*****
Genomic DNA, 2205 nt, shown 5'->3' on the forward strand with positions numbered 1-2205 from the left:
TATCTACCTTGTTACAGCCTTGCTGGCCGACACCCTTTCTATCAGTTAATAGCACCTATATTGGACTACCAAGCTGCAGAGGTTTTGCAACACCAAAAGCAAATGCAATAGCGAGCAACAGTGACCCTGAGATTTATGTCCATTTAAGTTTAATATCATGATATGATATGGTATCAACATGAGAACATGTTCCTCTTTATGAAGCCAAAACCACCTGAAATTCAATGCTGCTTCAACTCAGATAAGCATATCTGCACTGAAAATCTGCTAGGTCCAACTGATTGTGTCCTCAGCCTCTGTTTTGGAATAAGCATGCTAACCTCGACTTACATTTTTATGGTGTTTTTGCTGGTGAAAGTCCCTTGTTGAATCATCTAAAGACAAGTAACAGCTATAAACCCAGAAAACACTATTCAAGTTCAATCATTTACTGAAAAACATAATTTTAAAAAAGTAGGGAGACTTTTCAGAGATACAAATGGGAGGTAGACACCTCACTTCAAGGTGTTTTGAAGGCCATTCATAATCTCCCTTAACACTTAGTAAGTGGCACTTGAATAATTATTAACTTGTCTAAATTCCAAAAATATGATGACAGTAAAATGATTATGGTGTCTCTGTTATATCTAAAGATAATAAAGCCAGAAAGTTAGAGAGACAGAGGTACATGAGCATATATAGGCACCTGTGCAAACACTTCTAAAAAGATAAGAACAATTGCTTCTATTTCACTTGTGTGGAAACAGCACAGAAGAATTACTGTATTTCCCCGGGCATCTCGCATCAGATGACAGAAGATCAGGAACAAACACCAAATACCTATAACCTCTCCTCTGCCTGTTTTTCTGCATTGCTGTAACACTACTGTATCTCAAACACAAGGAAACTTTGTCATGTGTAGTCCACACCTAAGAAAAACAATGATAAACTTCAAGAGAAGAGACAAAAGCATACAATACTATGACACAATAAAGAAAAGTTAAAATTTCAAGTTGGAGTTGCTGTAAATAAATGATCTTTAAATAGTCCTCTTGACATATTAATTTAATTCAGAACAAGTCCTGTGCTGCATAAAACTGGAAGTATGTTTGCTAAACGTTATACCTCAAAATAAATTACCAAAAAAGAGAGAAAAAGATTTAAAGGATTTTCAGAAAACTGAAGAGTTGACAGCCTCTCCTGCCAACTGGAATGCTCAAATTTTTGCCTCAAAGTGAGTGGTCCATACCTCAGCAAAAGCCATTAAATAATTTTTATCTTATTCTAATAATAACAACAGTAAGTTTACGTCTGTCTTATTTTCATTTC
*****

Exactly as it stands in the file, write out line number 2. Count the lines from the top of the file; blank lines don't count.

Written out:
TATCTACCTTGTTACAGCCTTGCTGGCCGACACCCTTTCTATCAGTTAATAGCACCTATATTGGACTACCAAGCTGCAGAGGTTTTGCAACACCAAAAGCAAATGCAATAGCGAGCAACAGTGACCCTGAGATTTATGTCCATTTAAGTTTAATATCATGATATGATATGGTATCAACATGAGAACATGTTCCTCTTTATGAAGCCAAAACCACCTGAAATTCAATGCTGCTTCAACTCAGATAAGCATATCTGCACTGAAAATCTGCTAGGTCCAACTGATTGTGTCCTCAGCCTCTGTTTTGGAATAAGCATGCTAACCTCGACTTACATTTTTATGGTGTTTTTGCTGGTGAAAGTCCCTTGTTGAATCATCTAAAGACAAGTAACAGCTATAAACCCAGAAAACACTATTCAAGTTCAATCATTTACTGAAAAACATAATTTTAAAAAAGTAGGGAGACTTTTCAGAGATACAAATGGGAGGTAGACACCTCACTTCAAGGTGTTTTGAAGGCCATTCATAATCTCCCTTAACACTTAGTAAGTGGCACTTGAATAATTATTAACTTGTCTAAATTCCAAAAATATGATGACAGTAAAATGATTATGGTGTCTCTGTTATATCTAAAGATAATAAAGCCAGAAAGTTAGAGAGACAGAGGTACATGAGCATATATAGGCACCTGTGCAAACACTTCTAAAAAGATAAGAACAATTGCTTCTATTTCACTTGTGTGGAAACAGCACAGAAGAATTACTGTATTTCCCCGGGCATCTCGCATCAGATGACAGAAGATCAGGAACAAACACCAAATACCTATAACCTCTCCTCTGCCTGTTTTTCTGCATTGCTGTAACACTACTGTATCTCAAACACAAGGAAACTTTGTCATGTGTAGTCCACACCTAAGAAAAACAATGATAAACTTCAAGAGAAGAGACAAAAGCATACAATACTATGACACAATAAAGAAAAGTTAAAATTTCAAGTTGGAGTTGCTGTAAATAAATGATCTTTAAATAGTCCTCTTGACATATTAATTTAATTCAGAACAAGTCCTGTGCTGCATAAAACTGGAAGTATGTTTGCTAAACGTTATACCTCAAAATAAATTACCAAAAAAGAGAGAAAAAGATTTAAAGGATTTTCAGAAAACTGAAGAGTTGACAGCCTCTCCTGCCAACTGGAATGCTCAAATTTTTGCCTCAAAGTGAGTGGTCCATACCTCAGCAAAAGCCATTAAATAATTTTTATCTTATTCTAATAATAACAACAGTAAGTTTACGTCTGTCTTATTTTCATTTC